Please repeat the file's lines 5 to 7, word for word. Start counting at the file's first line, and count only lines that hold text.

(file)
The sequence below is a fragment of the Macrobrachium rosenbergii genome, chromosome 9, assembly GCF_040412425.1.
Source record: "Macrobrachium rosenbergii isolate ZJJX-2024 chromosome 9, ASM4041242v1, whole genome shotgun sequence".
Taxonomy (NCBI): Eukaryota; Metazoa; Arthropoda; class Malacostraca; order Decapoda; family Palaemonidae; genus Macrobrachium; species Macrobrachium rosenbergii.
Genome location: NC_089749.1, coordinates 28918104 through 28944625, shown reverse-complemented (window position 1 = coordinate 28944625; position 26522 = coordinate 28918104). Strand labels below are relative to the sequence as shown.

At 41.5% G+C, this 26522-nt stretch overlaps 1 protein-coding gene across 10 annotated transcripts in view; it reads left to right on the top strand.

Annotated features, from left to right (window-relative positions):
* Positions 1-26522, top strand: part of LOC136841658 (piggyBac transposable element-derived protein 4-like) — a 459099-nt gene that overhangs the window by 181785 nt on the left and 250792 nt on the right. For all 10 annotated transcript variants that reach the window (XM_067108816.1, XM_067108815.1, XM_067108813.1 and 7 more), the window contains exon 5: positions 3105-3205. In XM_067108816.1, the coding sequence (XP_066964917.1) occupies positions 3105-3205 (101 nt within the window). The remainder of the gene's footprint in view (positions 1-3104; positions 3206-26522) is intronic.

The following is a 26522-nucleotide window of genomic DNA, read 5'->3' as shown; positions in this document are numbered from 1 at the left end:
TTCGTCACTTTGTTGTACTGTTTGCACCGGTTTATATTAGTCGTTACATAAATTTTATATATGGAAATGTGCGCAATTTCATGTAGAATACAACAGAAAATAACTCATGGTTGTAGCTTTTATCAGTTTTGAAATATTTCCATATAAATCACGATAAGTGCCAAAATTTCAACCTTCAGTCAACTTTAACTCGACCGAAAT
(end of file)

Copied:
At 41.5% G+C, this 26522-nt stretch overlaps 1 protein-coding gene across 10 annotated transcripts in view; it reads left to right on the top strand.

Annotated features, from left to right (window-relative positions):
* Positions 1-26522, top strand: part of LOC136841658 (piggyBac transposable element-derived protein 4-like) — a 459099-nt gene that overhangs the window by 181785 nt on the left and 250792 nt on the right. For all 10 annotated transcript variants that reach the window (XM_067108816.1, XM_067108815.1, XM_067108813.1 and 7 more), the window contains exon 5: positions 3105-3205. In XM_067108816.1, the coding sequence (XP_066964917.1) occupies positions 3105-3205 (101 nt within the window). The remainder of the gene's footprint in view (positions 1-3104; positions 3206-26522) is intronic.